At the end of August 2020, the four PIs and six research assistants launched the work of the 4th year of the project.
In May 2020, the four PIs and four research assistants continued our work by using the Zoom video conferencing platform for a weeklong retreat. We were also joined by an external evaluator for part of the week. During the retreat, the group discussed various aspects of the project's work, especially the building subpractices (Make Precise & Grapple Toss). We continued developing our Recognizing MOSTs book in order to help teachers identify mathematical opportunities in student thinking, and also the MOST Coding Instruction Manual for training new research assistants for Fall 2020. Furthermore, because of the COVID-19 pandemic, we discussed how to adjust the research project plan to suit the new normal environment in classrooms.
At the end of July 2019, the four PIs and three research assistants got together in Park City, Utah for a weeklong retreat. We were also joined by an external evaluator for part of the week. During the retreat the group discussed various aspects of the projects' work including a game plan for coding and analysis of the enactments of building generated by the teacher researchers during the previous year.
In August 2018, the MOST project held a two-day retreat in Chicago for the project's teacher-researchers. These teacher-researchers are 6 middle and 7 high school mathematics teachers from across the United States (see the Staff page for more details). During the retreat, the teacher-researchers were introduced to the practice of "building" on opportune instances of student thinking (MOSTs). Through several activities, teacher-researchers unpacked and practiced the implementation of mathematical tasks designed by the MOST PIs to elicit predictable MOSTs. The teacher-researchers will each enact these tasks in their classes with the intent to build on the MOSTs that emerge. Video of their enactments will serve as the foundation for the research team (teacher-researchers, research assistants, and PIs) to learn more about the practice of "building."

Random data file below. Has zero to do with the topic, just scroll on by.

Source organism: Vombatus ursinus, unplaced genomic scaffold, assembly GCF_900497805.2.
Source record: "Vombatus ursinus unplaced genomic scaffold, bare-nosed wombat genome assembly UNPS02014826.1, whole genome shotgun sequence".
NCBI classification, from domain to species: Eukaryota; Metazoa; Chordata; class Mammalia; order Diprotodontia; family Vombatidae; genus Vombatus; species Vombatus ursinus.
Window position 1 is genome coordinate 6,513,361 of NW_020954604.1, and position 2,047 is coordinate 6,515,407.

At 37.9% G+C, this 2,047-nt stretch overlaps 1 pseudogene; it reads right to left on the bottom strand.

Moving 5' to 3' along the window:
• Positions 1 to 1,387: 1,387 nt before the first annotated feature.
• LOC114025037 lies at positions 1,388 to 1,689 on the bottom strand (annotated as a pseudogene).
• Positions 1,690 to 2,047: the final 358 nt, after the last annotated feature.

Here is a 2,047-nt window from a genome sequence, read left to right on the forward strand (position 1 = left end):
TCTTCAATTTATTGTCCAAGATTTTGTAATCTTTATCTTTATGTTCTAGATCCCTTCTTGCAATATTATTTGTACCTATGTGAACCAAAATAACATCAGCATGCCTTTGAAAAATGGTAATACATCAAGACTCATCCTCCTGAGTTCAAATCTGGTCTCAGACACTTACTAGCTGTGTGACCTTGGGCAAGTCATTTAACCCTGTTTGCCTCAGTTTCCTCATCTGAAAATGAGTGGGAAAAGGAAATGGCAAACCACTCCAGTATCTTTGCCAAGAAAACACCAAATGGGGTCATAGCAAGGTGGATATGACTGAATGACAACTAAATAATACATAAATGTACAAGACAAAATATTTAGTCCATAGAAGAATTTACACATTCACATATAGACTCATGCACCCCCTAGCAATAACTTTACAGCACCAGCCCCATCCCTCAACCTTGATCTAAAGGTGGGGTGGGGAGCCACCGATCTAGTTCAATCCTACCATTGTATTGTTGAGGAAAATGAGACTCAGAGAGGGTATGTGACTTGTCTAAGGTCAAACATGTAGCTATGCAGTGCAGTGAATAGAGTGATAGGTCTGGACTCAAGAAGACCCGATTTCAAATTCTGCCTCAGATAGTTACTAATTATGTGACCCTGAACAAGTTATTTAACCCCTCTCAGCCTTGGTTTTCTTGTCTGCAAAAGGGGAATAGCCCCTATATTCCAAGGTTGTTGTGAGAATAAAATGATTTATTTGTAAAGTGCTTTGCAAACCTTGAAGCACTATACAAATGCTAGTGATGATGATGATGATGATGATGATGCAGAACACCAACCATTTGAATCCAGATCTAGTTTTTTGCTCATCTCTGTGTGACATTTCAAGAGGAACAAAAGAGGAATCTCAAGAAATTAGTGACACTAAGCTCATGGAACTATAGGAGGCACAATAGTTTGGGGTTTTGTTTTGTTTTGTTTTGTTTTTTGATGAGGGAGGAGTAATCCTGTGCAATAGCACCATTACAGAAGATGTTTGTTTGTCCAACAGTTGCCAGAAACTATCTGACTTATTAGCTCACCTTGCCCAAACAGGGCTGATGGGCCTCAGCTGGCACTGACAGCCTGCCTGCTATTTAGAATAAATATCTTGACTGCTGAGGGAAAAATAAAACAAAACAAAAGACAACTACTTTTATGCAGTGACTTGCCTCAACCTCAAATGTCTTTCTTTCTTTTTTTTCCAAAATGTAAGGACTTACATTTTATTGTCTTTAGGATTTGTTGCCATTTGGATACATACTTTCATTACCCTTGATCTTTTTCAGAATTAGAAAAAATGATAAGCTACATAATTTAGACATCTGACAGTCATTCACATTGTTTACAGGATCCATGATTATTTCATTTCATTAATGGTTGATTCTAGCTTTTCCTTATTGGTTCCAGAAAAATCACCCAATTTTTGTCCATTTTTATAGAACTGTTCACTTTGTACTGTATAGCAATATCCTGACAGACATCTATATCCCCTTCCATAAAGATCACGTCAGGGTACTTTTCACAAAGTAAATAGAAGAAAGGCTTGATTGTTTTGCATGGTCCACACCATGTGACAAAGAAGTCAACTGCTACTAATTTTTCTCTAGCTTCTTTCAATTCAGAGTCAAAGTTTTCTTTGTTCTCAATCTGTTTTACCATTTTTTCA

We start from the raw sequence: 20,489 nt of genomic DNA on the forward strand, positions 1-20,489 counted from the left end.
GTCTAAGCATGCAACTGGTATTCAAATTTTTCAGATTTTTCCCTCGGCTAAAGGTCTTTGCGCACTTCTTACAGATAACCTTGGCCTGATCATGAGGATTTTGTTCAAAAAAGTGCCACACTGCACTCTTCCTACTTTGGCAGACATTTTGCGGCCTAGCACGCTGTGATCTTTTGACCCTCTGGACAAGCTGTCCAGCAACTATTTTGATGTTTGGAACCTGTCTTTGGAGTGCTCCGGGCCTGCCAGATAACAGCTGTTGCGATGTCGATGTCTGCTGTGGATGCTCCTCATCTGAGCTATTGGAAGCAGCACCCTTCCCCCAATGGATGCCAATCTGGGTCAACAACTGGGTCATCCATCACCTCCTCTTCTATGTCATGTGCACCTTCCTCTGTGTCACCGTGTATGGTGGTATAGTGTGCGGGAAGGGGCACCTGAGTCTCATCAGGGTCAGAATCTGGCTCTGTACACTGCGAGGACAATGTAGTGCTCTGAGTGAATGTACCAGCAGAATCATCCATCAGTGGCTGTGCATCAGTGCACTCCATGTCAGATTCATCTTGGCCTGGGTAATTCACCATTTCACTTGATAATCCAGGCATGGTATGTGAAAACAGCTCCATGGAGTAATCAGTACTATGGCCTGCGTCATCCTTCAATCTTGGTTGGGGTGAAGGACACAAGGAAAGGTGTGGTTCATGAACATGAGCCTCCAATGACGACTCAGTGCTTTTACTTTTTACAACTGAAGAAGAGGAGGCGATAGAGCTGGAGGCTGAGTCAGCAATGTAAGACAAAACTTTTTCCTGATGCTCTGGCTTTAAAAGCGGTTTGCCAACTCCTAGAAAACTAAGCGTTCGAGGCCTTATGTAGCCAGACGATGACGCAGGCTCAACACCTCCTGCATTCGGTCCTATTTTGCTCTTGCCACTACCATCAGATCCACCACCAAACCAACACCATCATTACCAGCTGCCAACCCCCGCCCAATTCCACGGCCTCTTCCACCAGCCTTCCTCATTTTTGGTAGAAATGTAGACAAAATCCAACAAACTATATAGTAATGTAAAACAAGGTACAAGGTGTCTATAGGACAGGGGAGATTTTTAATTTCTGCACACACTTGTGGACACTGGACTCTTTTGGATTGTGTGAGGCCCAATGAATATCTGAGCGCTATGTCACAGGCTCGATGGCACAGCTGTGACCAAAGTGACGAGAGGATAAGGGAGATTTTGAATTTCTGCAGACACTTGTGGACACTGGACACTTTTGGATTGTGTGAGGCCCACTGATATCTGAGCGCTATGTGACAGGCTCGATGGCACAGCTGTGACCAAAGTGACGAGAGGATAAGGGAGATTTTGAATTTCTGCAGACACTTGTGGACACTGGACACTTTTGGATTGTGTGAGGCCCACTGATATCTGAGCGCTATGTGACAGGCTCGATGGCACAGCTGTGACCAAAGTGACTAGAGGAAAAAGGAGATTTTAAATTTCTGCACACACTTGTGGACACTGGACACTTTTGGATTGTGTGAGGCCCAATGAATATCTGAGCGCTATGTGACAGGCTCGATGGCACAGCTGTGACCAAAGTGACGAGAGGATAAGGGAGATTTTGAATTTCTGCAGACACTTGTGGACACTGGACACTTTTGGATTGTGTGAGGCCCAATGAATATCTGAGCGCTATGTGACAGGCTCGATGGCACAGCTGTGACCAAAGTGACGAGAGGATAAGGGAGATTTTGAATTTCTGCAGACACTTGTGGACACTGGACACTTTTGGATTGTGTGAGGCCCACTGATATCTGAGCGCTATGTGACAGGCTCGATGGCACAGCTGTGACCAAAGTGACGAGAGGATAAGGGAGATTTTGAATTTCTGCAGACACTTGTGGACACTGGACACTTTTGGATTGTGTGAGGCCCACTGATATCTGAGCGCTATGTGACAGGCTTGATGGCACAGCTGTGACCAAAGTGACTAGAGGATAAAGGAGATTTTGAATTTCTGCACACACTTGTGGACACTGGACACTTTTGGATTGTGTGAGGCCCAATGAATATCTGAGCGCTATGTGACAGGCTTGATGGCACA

In May 2018, the four PIs and two research assistants got together in Park City, Utah for a weeklong retreat. We were also joined by an external evaluator for part of the week. During the retreat the group discussed various aspects of the projects' work and the upcoming (August 2018) professional development for the teacher researchers who will be assisting us with the project. We also made long term plans and worked on writing conference proposals and papers for publication.